EDMOND — Edmond's paratransit bus service for people with disabilities is running at capacity while rider requests continue to grow, leaving Edmond officials trying to figure out a solution.
Citylink's paratransit service provided 8,453 rides last fiscal year, up from 3,520 rides in 2009-10, when the system started operation.
Paratransit service is an alternative mode of flexible passenger transportation that does not follow fixed routes or schedules. People who have a doctor's letter can apply for the service. Patrons can call up to two weeks in advance to schedule a bus to come to their doors and take them to a medical appointment or run an errand.
The city receives federal money to help fund the service, which includes one bus and one driver dedicated to the paratransit service designed to cover the entire city limits. There is no charge to ride any of the Citylink buses.
The Americans with Disabilities Act sets regulations for the paratransit service.
“We are booked solid every day of the week,” John Pleveich, Edmond's new McDonald Transit general manager, told members of the Edmond Public Transportation Committee this week. “We are right at maximum capacity right now. We keep getting new clients.”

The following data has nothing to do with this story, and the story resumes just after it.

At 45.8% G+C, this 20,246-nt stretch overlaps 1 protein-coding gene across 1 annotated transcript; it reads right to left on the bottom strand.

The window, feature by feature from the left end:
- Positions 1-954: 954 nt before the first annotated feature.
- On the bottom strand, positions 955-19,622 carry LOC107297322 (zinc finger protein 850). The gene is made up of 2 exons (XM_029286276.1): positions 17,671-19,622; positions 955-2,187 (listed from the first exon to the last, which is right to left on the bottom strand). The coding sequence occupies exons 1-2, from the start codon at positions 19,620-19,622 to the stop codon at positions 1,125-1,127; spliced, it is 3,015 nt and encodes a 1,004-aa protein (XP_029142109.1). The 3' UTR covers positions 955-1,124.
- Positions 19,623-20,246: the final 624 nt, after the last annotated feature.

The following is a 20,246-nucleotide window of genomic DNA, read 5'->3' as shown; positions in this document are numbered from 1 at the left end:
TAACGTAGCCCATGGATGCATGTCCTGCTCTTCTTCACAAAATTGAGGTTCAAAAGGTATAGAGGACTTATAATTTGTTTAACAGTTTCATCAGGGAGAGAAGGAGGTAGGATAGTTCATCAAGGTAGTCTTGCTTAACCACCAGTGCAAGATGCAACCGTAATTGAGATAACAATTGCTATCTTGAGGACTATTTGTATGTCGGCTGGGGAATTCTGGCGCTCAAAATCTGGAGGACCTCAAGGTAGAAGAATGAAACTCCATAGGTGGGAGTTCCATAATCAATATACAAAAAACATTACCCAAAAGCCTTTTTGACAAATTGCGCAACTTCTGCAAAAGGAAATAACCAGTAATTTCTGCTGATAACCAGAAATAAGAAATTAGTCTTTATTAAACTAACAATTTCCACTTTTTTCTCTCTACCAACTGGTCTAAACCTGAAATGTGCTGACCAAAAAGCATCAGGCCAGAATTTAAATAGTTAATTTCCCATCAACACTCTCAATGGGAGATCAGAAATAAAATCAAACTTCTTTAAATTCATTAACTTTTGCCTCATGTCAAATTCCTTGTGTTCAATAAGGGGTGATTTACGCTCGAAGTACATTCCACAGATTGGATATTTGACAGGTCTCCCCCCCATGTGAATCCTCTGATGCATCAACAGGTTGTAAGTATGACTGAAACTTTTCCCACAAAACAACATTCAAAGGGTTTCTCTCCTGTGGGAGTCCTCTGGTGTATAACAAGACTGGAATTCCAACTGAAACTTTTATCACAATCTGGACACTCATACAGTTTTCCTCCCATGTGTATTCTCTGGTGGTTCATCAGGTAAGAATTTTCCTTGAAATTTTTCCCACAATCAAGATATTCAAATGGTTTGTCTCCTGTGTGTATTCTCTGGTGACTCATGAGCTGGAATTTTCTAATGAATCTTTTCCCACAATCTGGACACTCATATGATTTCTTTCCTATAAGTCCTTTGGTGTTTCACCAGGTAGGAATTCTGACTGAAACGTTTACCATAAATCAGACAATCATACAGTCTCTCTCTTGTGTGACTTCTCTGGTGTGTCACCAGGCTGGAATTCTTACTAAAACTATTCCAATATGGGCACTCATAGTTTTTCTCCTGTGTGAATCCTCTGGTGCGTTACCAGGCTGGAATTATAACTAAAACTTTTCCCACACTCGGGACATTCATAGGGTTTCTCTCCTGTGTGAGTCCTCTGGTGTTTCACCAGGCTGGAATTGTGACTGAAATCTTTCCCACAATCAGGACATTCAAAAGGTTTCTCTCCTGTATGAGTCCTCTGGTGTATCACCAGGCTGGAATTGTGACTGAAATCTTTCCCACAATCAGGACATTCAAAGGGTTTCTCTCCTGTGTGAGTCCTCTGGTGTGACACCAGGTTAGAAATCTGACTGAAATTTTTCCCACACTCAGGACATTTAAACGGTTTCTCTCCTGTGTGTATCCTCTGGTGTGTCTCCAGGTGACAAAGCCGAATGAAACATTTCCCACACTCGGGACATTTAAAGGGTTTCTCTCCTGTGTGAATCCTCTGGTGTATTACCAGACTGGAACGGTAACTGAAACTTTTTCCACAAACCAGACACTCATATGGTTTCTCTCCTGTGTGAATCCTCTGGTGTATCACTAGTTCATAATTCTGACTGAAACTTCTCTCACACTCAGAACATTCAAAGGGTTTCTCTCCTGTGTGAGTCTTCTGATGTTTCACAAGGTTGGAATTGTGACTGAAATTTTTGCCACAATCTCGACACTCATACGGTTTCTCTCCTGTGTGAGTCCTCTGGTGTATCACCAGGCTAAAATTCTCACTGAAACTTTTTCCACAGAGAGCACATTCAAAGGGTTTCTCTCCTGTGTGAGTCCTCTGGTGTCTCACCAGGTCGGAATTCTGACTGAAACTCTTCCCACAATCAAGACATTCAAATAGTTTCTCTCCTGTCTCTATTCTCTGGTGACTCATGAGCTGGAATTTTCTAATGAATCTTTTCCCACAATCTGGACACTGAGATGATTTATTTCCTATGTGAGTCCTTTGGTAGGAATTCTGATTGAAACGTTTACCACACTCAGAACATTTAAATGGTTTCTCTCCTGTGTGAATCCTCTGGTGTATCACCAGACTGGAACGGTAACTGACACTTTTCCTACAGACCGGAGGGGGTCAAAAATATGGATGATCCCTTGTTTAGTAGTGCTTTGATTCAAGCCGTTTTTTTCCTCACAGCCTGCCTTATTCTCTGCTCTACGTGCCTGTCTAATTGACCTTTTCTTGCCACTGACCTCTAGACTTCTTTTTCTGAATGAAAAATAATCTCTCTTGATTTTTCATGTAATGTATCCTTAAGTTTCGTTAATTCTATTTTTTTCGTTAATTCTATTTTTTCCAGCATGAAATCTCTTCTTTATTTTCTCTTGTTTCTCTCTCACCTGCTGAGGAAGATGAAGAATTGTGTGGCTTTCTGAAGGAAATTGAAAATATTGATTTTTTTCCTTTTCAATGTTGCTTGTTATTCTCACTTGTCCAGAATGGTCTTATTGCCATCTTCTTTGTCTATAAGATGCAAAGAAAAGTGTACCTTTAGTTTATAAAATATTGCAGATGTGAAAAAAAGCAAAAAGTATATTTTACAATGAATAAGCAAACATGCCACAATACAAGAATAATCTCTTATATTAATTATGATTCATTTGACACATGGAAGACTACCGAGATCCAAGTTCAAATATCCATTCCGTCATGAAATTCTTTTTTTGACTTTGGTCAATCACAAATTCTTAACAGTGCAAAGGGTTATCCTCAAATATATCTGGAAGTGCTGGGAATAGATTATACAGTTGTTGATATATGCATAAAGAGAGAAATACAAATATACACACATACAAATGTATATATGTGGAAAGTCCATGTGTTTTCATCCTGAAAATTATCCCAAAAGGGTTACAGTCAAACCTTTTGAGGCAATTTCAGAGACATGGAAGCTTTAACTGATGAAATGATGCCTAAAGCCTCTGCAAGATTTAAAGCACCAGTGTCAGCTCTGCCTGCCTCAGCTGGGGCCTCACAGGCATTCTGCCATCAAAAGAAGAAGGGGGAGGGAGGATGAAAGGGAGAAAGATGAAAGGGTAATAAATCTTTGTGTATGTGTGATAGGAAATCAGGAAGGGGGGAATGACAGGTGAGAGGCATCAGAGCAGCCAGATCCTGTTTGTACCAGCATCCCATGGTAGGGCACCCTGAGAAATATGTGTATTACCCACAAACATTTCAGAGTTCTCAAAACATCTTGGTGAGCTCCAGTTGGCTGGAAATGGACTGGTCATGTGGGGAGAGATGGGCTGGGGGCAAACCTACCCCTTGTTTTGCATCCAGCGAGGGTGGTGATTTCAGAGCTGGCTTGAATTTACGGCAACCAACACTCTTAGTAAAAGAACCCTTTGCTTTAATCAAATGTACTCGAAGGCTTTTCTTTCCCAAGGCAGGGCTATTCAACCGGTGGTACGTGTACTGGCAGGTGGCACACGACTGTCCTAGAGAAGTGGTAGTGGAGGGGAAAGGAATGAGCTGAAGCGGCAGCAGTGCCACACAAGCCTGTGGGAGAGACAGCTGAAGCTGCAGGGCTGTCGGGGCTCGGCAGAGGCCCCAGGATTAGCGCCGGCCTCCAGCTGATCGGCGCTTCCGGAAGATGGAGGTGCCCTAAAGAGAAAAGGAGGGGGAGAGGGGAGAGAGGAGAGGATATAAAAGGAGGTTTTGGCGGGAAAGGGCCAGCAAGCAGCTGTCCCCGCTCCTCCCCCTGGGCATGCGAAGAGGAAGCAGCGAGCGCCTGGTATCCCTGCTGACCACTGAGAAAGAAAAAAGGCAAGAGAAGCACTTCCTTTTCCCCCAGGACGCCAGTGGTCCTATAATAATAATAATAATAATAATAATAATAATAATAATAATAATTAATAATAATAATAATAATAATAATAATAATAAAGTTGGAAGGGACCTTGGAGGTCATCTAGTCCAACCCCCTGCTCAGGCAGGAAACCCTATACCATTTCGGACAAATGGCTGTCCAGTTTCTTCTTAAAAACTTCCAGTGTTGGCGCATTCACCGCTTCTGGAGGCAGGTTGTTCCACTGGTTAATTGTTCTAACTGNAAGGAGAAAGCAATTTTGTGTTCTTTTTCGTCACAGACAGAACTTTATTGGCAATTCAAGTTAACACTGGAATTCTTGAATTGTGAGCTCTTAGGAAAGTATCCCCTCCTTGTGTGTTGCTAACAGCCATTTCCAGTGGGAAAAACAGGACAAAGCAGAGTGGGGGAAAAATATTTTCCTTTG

Each month, the paratransit service gets 10 to 12 new applications.
“We are told not to deny transportation for these people,” Pleveich said.
City councilwoman Victoria Caldwell said the law would allow the city to reduce the coverage area to a three-quarter-mile circle around the fixed routes, which would reduce the number of riders in the outer areas of the city.
Pleveich estimated 10 percent of the clients live outside the three-quarter-mile area. At least 80 percent of the paratransit clients are ambulatory.
“Money is already an issue,” said Caldwell, chairwoman of the Edmond Public Transportation Committee.
The Citylink budget is $1.4 million. Money comes from federal funding and a $200,437 payment from the University of Central Oklahoma where students use the bus. City council members this year had to give Citylink an additional $50,000 because of federal funding cutbacks.
The transportation committee and city leaders are asking for bids to hire a consulting service to study additional revenue sources for the city bus service. The bid deadline is Aug. 7. The results of the study may be more than a year away, too late to address the immediate problem with the paratransit service.
Transportation committee members requested additional information from McDonald Transit, the company that operates Edmond's bus service. They will meet at 4 p.m. Aug. 8 at 10 S Littler Ave. to consider options. A meeting with the riders and the public also will be held. The city council will make the final decision.